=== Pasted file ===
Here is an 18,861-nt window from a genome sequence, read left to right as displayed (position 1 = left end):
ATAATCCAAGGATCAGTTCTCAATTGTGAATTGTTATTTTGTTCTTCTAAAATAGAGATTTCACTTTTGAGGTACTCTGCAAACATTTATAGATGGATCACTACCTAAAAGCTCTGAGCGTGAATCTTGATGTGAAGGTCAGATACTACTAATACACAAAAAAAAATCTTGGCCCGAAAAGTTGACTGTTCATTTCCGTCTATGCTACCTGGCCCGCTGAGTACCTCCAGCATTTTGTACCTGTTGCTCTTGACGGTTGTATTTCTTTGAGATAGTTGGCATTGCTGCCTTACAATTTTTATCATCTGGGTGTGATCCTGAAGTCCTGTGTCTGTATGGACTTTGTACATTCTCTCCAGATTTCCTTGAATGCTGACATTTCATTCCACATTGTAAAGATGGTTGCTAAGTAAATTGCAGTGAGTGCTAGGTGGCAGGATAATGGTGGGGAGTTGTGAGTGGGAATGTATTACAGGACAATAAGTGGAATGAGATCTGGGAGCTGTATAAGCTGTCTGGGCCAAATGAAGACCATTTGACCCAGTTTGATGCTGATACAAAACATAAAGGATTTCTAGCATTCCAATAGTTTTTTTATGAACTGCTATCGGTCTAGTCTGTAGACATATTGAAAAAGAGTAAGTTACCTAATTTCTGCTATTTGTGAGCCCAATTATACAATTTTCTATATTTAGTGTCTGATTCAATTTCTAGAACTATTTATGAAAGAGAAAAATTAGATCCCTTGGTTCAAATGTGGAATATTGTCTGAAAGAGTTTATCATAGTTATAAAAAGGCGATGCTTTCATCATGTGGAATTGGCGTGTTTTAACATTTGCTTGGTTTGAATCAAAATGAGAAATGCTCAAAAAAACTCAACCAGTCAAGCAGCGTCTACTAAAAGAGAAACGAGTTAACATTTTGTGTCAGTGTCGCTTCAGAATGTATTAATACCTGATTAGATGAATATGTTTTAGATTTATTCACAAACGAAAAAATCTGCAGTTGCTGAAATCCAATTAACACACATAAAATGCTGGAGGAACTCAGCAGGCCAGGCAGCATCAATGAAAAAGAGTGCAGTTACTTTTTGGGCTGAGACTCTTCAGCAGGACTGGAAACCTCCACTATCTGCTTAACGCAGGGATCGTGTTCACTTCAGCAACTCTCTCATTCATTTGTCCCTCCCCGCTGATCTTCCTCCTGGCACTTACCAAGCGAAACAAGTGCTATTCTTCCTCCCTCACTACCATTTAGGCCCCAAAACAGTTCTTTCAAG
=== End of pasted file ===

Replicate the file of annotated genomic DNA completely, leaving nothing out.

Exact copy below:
Here is an 18,861-nt window from a genome sequence, read left to right as displayed (position 1 = left end):
ATAATCCAAGGATCAGTTCTCAATTGTGAATTGTTATTTTGTTCTTCTAAAATAGAGATTTCACTTTTGAGGTACTCTGCAAACATTTATAGATGGATCACTACCTAAAAGCTCTGAGCGTGAATCTTGATGTGAAGGTCAGATACTACTAATACACAAAAAAAAATCTTGGCCCGAAAAGTTGACTGTTCATTTCCGTCTATGCTACCTGGCCCGCTGAGTACCTCCAGCATTTTGTACCTGTTGCTCTTGACGGTTGTATTTCTTTGAGATAGTTGGCATTGCTGCCTTACAATTTTTATCATCTGGGTGTGATCCTGAAGTCCTGTGTCTGTATGGACTTTGTACATTCTCTCCAGATTTCCTTGAATGCTGACATTTCATTCCACATTGTAAAGATGGTTGCTAAGTAAATTGCAGTGAGTGCTAGGTGGCAGGATAATGGTGGGGAGTTGTGAGTGGGAATGTATTACAGGACAATAAGTGGAATGAGATCTGGGAGCTGTATAAGCTGTCTGGGCCAAATGAAGACCATTTGACCCAGTTTGATGCTGATACAAAACATAAAGGATTTCTAGCATTCCAATAGTTTTTTTATGAACTGCTATCGGTCTAGTCTGTAGACATATTGAAAAAGAGTAAGTTACCTAATTTCTGCTATTTGTGAGCCCAATTATACAATTTTCTATATTTAGTGTCTGATTCAATTTCTAGAACTATTTATGAAAGAGAAAAATTAGATCCCTTGGTTCAAATGTGGAATATTGTCTGAAAGAGTTTATCATAGTTATAAAAAGGCGATGCTTTCATCATGTGGAATTGGCGTGTTTTAACATTTGCTTGGTTTGAATCAAAATGAGAAATGCTCAAAAAAACTCAACCAGTCAAGCAGCGTCTACTAAAAGAGAAACGAGTTAACATTTTGTGTCAGTGTCGCTTCAGAATGTATTAATACCTGATTAGATGAATATGTTTTAGATTTATTCACAAACGAAAAAATCTGCAGTTGCTGAAATCCAATTAACACACATAAAATGCTGGAGGAACTCAGCAGGCCAGGCAGCATCAATGAAAAAGAGTGCAGTTACTTTTTGGGCTGAGACTCTTCAGCAGGACTGGAAACCTCCACTATCTGCTTAACGCAGGGATCGTGTTCACTTCAGCAACTCTCTCATTCATTTGTCCCTCCCCGCTGATCTTCCTCCTGGCACTTACCAAGCGAAACAAGTGCTATTCTTCCTCCCTCACTACCATTTAGGCCCCAAAACAGTTCTTTCAAG